Even American generals were stealing from French civilians. During one period
over 500 rapes a month were being reported. It got so bad that General
Eisenhower threatened hangings, but it was an empty threat.
Before this fourth invasion the Allies dropped over 590,000 tons of bombs on
France equal to almost half the amount of bombs dropped on Germany during
the entire course of the war. Over 1 million French homes were destroyed by
Allied bombing attacks and some cities such as Caen, Saint-Lo, Carentan,
Montbourg and Valgnes ceased to exist.
For every German who lost his life resisting the American invasion of Europe,
the lives of four Frenchmen were taken. Whereas German troops had wandered at
will during their occupation of France, the British and the Americans were
repeatedly confined to barracks or had their movements restricted because of
the French resistance to their presence on French soil.
THE FIFTH INVASION
Finally there was the fifth invasion of France; this time an invasion by the
vengeful and humiliated ill- disciplined forces led by Charles De Gaulle. As
soon as the American forces had made it safe for the ousted French general
these brigands for that is precisely what they were - sought revenge for
their earlier humiliation.
The most appalling massacres of civilians began to take place whilst American
troops stood idly by. Generally the British media ignored these awful events
but one English journalist among others of various nationalities, recorded
these desperate tragedies.
"There has never been, in the history of France, a bloodier period than that
which followed the liberation of 1944-1945. The massacres of 1944 were no less
savage than the massacres of Jacquerie, of St. Bartholomew, of the
revolutionary terror, of the commune, and they were certainly more numerous
and on a wider scale.
The American services put the figures of 'summary executions' in France in the
first months of the liberation at 80,000. A former French Minister, Adrien
Tixier, later placed the figure at 105,000." Huddleston, op. Cit., 243 &
245-46. Note: (Under the Reign of Terror 18,000 fell in the frightful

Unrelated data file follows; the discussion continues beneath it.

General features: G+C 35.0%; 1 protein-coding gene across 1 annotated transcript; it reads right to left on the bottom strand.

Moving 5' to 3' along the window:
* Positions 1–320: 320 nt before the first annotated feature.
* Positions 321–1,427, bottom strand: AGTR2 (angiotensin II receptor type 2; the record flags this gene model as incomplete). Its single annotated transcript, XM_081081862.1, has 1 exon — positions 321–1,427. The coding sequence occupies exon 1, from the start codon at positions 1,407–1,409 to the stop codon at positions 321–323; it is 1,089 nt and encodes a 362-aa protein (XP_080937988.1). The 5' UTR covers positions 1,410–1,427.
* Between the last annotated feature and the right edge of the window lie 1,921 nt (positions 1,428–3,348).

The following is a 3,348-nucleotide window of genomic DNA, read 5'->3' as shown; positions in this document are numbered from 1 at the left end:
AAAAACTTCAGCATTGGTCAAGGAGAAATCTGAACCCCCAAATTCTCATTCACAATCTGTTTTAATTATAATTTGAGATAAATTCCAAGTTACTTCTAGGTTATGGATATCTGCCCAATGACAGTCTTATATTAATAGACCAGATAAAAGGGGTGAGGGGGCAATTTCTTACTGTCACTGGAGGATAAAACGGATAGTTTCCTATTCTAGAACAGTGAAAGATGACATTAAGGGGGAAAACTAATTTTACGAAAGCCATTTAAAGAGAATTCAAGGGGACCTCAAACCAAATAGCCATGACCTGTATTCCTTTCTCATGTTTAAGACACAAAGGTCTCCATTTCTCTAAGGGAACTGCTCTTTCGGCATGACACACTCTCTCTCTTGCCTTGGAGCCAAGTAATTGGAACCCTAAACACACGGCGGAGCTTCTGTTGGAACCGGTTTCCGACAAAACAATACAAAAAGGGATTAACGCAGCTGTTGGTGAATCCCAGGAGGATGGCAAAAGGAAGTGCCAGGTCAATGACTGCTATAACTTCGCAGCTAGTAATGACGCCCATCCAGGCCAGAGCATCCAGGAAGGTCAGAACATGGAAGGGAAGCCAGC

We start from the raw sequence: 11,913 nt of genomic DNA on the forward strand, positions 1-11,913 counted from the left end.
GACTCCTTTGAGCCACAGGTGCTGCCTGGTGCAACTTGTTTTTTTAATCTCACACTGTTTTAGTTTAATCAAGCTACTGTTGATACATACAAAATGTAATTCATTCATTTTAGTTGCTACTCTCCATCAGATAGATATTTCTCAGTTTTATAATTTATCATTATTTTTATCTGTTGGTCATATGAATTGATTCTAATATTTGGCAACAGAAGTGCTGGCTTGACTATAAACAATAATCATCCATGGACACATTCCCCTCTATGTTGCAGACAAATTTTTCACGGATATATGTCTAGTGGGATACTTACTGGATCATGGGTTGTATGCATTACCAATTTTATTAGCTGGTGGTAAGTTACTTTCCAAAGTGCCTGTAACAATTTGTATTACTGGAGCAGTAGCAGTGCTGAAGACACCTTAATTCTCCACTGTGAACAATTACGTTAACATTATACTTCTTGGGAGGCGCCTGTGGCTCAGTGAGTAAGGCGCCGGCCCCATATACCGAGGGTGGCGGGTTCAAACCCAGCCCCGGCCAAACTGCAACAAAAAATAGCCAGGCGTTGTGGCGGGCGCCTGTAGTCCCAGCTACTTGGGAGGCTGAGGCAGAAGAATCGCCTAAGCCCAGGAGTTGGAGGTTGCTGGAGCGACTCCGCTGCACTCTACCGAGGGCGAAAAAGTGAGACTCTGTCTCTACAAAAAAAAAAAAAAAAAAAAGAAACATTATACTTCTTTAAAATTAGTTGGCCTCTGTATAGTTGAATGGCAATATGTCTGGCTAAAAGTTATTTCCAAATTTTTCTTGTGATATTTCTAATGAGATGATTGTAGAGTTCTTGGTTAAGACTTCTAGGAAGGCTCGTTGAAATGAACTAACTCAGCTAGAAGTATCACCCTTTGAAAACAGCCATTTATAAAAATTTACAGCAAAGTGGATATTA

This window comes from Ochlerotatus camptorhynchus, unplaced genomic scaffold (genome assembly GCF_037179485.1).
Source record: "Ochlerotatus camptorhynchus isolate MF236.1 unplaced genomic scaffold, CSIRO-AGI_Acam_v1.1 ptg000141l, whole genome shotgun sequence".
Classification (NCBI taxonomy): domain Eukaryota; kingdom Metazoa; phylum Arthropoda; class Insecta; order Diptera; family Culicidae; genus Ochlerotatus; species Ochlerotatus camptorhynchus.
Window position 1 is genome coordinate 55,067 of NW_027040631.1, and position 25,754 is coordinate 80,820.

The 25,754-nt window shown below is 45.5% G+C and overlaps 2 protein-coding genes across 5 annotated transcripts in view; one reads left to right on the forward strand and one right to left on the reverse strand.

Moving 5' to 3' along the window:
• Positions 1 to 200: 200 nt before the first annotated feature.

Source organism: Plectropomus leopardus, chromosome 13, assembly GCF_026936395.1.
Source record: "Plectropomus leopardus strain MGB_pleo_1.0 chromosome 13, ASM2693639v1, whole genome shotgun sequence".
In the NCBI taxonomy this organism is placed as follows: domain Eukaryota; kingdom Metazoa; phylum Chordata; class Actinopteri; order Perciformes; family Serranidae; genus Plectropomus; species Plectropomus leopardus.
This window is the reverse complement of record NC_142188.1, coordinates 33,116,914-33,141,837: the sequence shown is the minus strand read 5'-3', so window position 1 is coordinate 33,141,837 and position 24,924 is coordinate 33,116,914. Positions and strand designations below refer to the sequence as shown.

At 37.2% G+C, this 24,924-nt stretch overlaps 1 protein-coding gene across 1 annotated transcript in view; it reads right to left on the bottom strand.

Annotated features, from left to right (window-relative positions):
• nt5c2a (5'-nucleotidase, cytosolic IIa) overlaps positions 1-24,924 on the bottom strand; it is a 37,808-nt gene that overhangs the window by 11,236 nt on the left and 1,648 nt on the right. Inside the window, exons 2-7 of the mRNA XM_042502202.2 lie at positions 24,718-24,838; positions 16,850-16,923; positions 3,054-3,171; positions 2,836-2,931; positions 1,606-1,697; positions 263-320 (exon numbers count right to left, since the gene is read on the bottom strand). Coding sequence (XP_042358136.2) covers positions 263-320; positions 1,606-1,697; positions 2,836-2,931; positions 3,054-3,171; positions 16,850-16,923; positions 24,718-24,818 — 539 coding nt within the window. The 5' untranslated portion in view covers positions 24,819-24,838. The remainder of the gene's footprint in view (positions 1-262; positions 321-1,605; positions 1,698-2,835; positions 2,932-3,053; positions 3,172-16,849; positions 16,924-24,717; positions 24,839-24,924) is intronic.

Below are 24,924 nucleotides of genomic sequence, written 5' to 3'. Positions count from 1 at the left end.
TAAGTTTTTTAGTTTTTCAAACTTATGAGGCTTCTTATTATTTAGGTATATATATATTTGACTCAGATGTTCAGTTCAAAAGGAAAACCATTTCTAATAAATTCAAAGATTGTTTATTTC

butchery that followed the war and insurrection of 1870 71).
Footnote: Less than 1% of the French people had anything to do with the
'resistance'. From this we can deduce that 99% accepted or supported the
German occupation, which in any case was confined only to those territories
that would facilitate an Allied invasion.
A LESSON LIBERATION (AND DEMOCRACY)
After the fall of France in the summer of 1940 the French National Assembly's
Deputies (MPs) held the sessions in the city of Vichy's opera house. Here,
after several days of noisy debate, they agreed to abolish the Constitution
and the French Republic, and accord full powers to Marshall Petain for the
duration of the occupation. Of 649 deputies only 80 voted against. Surprise!
Surprise! none were arrested, imprisoned or er, gassed. The new French
Government was internationally recognised; the sole exception being Britain.
This beautiful French City immediately boomed with prosperity. It was almost
impossible to book a restaurant table and the shops did a roaring trade.
Whenever the new French leader, Marshal Petain took his daily constitutional
stroll crowds would gather to sing the Marseillaise or Marechal Nous Voile!
(Marshall we're ready) which was his personal anthem.
Children would hand flowers to the blue-eyed old gentleman and teenage girls
lined up to have their cheeks pinched by him.
The new motto was 'Travail, Famille, Patrie (Work, Family, and Patriotism).
The Catholic Church was once more free to teach in schools, and the
industrious peasantry became the models for the New France. The civil service
was cleansed of corruption and the Freemasons cleared out.
The 'Statut des Juifs' gave a much wider definition of Jewish identity than
did the National Socialist in Germany, though as citizens of France they were
protected from deportation. However, Jews were banned from holding many public
After the 'liberation' of France the 89-year old hero General was tried for
treason and sentenced to death but was later pardoned.
DID YOU KNOW
More Frenchmen died fighting for Nazi Germany than died fighting against her?